Painting over history in Tahrir Square

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Cairo, Egypt – In Cairo’s Tahrir Square, ground zero of the democratic uprising which overthrew the brutal 42-year dictatorship of Hosni Mubarak, the history of the 2011 revolution is literally drawn on the walls. Down Mohamed Mahmoud Street, along the sides of the American University of Cairo (AUC) compound and all around the Square there are stunning and oft-emotional testaments to the historic events which led to the fall of the Mubarak regime and which galvanised the attention of the world.

Pharaohnic imagery, written messages of inspiration, artistic depictions of soldiers, politicians, protestors and the ordinary Egyptians from all walks of life who came into the streets to finally lift the heavy weight of dictatorship from their nation – all these are painted on the walls around Tahrir in recognition of the transcendent events which took place there only so recently. In addition, what are painted are tributes to those young and old who gave their lives to the cause of bringing freedom to Egypt. Depictions of the martyrs of Tahrir Square with angel wings and words of commemoration adorn the walls, and it is these historic images, among others, that the Egyptian military came this week to wipe away.

Continue reading at Al Jazeera…

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Pakistan’s legal fight to end the drone war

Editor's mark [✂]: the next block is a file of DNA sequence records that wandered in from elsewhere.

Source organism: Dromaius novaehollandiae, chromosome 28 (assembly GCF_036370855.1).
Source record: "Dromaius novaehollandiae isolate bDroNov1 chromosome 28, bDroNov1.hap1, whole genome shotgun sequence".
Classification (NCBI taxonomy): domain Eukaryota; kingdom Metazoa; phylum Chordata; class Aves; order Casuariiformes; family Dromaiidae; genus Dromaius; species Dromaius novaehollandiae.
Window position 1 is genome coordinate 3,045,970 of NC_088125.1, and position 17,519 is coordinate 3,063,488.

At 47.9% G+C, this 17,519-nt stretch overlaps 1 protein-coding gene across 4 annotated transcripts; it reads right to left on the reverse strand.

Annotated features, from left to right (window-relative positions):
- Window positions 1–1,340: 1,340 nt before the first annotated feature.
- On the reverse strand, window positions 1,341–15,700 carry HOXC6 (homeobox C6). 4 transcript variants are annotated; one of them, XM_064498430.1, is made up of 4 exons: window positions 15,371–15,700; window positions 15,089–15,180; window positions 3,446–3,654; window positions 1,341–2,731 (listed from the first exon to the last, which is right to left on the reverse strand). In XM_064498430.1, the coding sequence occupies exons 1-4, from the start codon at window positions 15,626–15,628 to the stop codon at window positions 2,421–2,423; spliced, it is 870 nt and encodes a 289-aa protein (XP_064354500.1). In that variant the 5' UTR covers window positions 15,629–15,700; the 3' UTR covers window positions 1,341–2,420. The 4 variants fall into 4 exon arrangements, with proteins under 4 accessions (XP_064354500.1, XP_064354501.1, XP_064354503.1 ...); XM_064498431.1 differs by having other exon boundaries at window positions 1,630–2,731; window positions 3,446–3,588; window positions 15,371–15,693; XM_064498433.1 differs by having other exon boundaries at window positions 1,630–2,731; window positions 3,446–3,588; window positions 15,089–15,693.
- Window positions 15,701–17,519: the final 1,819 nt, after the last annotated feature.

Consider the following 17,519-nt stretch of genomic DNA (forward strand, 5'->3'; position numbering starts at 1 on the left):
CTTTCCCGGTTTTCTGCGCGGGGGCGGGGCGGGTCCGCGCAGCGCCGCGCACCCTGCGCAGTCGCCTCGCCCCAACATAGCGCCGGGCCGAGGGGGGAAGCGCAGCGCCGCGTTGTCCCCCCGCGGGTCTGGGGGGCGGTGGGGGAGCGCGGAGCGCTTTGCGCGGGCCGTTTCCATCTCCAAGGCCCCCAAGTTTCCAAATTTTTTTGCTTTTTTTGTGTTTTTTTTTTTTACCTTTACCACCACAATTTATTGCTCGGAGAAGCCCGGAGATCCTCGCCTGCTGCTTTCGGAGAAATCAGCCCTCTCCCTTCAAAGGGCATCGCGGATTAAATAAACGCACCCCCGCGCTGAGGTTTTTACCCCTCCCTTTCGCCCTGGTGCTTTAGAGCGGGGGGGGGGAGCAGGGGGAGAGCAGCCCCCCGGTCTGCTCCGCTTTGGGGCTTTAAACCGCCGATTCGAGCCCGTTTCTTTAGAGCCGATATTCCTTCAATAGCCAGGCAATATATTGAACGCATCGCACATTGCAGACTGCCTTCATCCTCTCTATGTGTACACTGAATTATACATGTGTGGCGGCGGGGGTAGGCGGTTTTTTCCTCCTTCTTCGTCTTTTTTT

“You cannot call me lucky,” said Sadaullah Wazir as he recounted the events of a drone strike two years ago on his home in North Waziristan.

The strike killed his two young cousins and an elderly wheelchair-bound uncle. It also severed both of then-15-year-old Sadaullah’s legs and cost him the use of an eye, turning a normal family dinner into an otherworldly nightmare and radically altering the path of his young life.

“I had a dream to be a doctor,” he says. “But now I can’t even walk to school.”

Today, Sadaullah is one of an increasing number of Pakistanis who are seeking justice in the courtroom against the orchestrators of a drone campaign which is believed to have killed thousands of their fellow citizens; a huge number of whom recent studies have shown to be innocent civilians.Over the past three years, the steady buzzing of Predator drones overhead has become a grim and terrifying fact of life for many residents of Pakistan’s Khyber Pakhtunkhwa Province (KP). So pervasive is the sense of fear that doctors there report a huge upsurge in the usage of tranquilisers and sleeping pills among the civilian population. Drone strikes are believed to have been responsible for the deaths of a conservatively estimated 2,283 individuals over this period, and the injuries of thousands more, including Sadaullah.

Continued at Al Jazeera